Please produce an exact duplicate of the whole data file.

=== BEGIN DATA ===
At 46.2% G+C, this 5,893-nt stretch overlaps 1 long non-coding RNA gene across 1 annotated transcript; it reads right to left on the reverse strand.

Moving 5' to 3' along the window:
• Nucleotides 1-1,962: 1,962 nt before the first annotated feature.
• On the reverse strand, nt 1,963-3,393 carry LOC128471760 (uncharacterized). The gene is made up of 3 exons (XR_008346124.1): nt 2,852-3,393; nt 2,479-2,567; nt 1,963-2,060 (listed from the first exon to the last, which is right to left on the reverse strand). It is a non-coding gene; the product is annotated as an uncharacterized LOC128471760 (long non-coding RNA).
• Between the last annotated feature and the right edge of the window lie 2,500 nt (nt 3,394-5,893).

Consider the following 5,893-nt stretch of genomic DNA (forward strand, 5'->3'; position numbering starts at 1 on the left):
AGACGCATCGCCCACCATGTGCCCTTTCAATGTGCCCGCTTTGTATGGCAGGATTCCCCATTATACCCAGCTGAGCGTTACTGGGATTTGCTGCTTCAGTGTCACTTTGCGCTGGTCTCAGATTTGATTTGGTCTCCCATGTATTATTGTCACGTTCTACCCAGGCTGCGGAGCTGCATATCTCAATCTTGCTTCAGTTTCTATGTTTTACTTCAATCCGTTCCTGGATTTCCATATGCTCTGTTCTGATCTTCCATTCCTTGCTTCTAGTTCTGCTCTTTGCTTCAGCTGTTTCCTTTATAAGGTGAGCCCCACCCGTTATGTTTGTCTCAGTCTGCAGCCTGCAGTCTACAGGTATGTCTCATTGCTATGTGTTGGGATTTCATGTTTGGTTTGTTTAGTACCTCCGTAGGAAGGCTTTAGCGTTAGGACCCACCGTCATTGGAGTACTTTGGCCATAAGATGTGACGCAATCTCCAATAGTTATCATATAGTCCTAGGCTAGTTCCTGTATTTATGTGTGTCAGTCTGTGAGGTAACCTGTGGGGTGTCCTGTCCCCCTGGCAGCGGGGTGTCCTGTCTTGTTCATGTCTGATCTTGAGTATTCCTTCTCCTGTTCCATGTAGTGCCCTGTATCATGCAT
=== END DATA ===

At 46.2% G+C, this 5,893-nt stretch overlaps 1 long non-coding RNA gene across 1 annotated transcript; it reads right to left on the reverse strand.

Moving 5' to 3' along the window:
• Nucleotides 1-1,962: 1,962 nt before the first annotated feature.
• On the reverse strand, nt 1,963-3,393 carry LOC128471760 (uncharacterized). The gene is made up of 3 exons (XR_008346124.1): nt 2,852-3,393; nt 2,479-2,567; nt 1,963-2,060 (listed from the first exon to the last, which is right to left on the reverse strand). It is a non-coding gene; the product is annotated as an uncharacterized LOC128471760 (long non-coding RNA).
• Between the last annotated feature and the right edge of the window lie 2,500 nt (nt 3,394-5,893).

Consider the following 5,893-nt stretch of genomic DNA (forward strand, 5'->3'; position numbering starts at 1 on the left):
AGACGCATCGCCCACCATGTGCCCTTTCAATGTGCCCGCTTTGTATGGCAGGATTCCCCATTATACCCAGCTGAGCGTTACTGGGATTTGCTGCTTCAGTGTCACTTTGCGCTGGTCTCAGATTTGATTTGGTCTCCCATGTATTATTGTCACGTTCTACCCAGGCTGCGGAGCTGCATATCTCAATCTTGCTTCAGTTTCTATGTTTTACTTCAATCCGTTCCTGGATTTCCATATGCTCTGTTCTGATCTTCCATTCCTTGCTTCTAGTTCTGCTCTTTGCTTCAGCTGTTTCCTTTATAAGGTGAGCCCCACCCGTTATGTTTGTCTCAGTCTGCAGCCTGCAGTCTACAGGTATGTCTCATTGCTATGTGTTGGGATTTCATGTTTGGTTTGTTTAGTACCTCCGTAGGAAGGCTTTAGCGTTAGGACCCACCGTCATTGGAGTACTTTGGCCATAAGATGTGACGCAATCTCCAATAGTTATCATATAGTCCTAGGCTAGTTCCTGTATTTATGTGTGTCAGTCTGTGAGGTAACCTGTGGGGTGTCCTGTCCCCCTGGCAGCGGGGTGTCCTGTCTTGTTCATGTCTGATCTTGAGTATTCCTTCTCCTGTTCCATGTAGTGCCCTGTATCATGCAT